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Ask Ate Anna by Linda PlenertA difficult conversation

by Linda Plenert

Dear Ate Anna,

You often write about the importance of communication. I agree with you, but every time I try to have a conversation with my partner about our sexual relationship, we end up being frustrated or angry and somebody’s feelings get hurt. We don’t have any big problems, but we do need to work at agreeing on a few small things. What am I doing wrong?


Dear Sylvie,

Ate Anna is glad to hear that you are trying to communicate about your sexual relationship. Many of us have difficulty talking openly and honestly with our partner about sex. We also have to remember that being on the receiving end of a conversation about sex can also cause anxiety. The result may be that both people aren’t clear about explaining how they feel or aren’t listening to each other.

So, it may not be that you are doing anything “wrong.” However, what you want to say may be different than what you actually say in words. And what you actually say may be different than what your partner hears. Both of you hear what the other person says through your own complex filter of your personality, beliefs, life experiences and fears or insecurities.

You may just need to re-think how well you are saying what you want to say and how to get your message across in a way that minimizes anxiety for your partner. For example, what you want to say is something like, “I wish we had sex more often.” or “I would like to be more sexual in our relationship.”

But because you don’t want to hurt your partner’s feelings, you may say something less direct like “Why don’t we have more sex?” If you are feeling insecure in your relationship you might even say something like “I wish you weren’t so turned off by having sex with me.”

Your partner may interpret what you are saying as: “There’s something wrong with you because you don’t want to have sex as often as I do.” If they are feeling anxious about the conversation, they might hear: “I want to have sex with other people.” This can end up being a very confusing and frustrating situation for both people!

To improve your chances of getting your message across, spend some time thinking about exactly what you want to communicate. What is the issue that you want to discuss? Is complete agreement the only satisfactory solution? Are you willing to compromise? If this is an important issue for you, think about what is not negotiable.

Set the stage, by telling your partner that this is important to you and you want to talk about it in a way that is respectful and safe for both of you. Remember to use “I messages.”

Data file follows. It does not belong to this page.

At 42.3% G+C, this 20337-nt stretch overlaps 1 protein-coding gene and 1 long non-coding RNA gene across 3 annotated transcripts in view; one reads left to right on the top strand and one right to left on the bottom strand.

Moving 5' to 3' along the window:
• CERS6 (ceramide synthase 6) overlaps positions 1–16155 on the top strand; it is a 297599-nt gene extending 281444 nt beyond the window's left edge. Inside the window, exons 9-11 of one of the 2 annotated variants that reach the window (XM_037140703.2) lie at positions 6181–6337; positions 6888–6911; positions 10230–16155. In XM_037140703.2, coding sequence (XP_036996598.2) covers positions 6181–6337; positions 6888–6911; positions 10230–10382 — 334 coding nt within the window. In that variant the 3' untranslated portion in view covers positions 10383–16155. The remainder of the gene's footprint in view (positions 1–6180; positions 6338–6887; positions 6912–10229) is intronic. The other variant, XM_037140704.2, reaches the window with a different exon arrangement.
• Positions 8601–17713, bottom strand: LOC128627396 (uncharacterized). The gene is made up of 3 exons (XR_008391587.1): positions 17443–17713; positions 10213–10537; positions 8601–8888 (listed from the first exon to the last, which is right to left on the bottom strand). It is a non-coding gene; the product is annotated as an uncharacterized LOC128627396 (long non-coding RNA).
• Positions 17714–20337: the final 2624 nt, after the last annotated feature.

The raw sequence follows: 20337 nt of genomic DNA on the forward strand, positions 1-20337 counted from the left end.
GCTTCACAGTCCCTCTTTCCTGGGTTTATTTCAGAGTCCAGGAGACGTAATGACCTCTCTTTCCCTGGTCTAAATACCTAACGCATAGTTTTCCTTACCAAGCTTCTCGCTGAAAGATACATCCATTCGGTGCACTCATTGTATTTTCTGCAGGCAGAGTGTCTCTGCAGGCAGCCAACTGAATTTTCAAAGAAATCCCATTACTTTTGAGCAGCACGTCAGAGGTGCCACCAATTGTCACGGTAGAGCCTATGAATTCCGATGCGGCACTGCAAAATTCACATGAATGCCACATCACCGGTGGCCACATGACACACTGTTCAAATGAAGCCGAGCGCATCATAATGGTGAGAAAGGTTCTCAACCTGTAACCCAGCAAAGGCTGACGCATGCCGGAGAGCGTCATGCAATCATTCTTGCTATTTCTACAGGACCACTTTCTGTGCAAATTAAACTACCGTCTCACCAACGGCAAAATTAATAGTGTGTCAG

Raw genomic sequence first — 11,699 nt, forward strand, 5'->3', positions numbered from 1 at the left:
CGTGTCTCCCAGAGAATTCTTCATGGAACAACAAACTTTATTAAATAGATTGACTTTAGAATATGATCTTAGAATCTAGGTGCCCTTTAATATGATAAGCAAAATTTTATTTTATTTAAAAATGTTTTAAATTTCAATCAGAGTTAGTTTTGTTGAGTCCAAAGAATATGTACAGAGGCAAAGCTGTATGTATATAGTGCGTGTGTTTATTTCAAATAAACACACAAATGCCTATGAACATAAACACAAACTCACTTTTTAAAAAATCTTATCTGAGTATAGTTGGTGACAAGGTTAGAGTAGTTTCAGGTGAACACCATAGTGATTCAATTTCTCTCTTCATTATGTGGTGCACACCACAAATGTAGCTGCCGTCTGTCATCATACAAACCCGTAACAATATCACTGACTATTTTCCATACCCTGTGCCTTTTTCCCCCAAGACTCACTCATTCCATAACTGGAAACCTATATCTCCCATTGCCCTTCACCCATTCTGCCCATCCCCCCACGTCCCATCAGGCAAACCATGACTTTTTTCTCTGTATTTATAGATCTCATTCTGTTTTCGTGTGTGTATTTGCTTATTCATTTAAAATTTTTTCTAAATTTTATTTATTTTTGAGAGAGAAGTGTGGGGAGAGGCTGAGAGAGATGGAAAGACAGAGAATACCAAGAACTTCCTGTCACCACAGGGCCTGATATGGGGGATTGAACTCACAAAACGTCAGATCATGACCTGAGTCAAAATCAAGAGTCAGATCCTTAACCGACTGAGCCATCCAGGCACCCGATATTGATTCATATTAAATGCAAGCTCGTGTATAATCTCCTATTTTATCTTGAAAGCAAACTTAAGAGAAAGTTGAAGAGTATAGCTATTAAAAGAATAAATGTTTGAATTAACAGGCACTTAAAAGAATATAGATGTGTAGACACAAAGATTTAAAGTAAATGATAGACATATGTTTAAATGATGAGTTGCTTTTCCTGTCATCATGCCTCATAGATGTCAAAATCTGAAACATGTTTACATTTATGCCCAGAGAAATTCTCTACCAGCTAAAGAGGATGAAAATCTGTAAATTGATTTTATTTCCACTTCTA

Next, discuss if you are both willing to try a reflecting process. This helps ensure that what you say comes out clearly and that what your partner hears matches closely. This is also true when the other person is talking and you are listening. Reflecting works for any conversation and the process is as follows:

1. You both agree to let each person talk without being interrupted.

2. Once one person has finished talking, the other person repeats what they heard. This isn’t as easy as it sounds and can feel silly and awkward when you first do it. It can also take some discussion to get to the point where you both agree that what was heard is the same as what was said.

3. Once you can agree, you switch roles and the listener now gets to say what they are thinking and feeling.

You can either set aside some time to try this – almost like an exercise, or stop and try it the next time you are having what feels like an important conversation. It might seem like an awkwardly slow process at first, but it gets easier with practice. Slowing down is actually a good thing when two people are having an important conversation about their sexual relationship. Anger often stems from frustration about not being heard or is a quick reaction to strong feelings.

Sylvie, I hope you and your partner will give this a try. It is worth trying something new and being a bit uncomfortable for the sake of a good relationship.

Take care,
Ate Anna

Ate Anna welcomes your questions and comments. Please write to: Ate Anna, Suite 200- 226 Osborne St. N., Winnipeg, MB R3C 1V4 or e-mail: info@serc.mb.ca. Please visit us at www.serc.mb.ca. You will find reliable information and links to many resources on the subject of sexuality.

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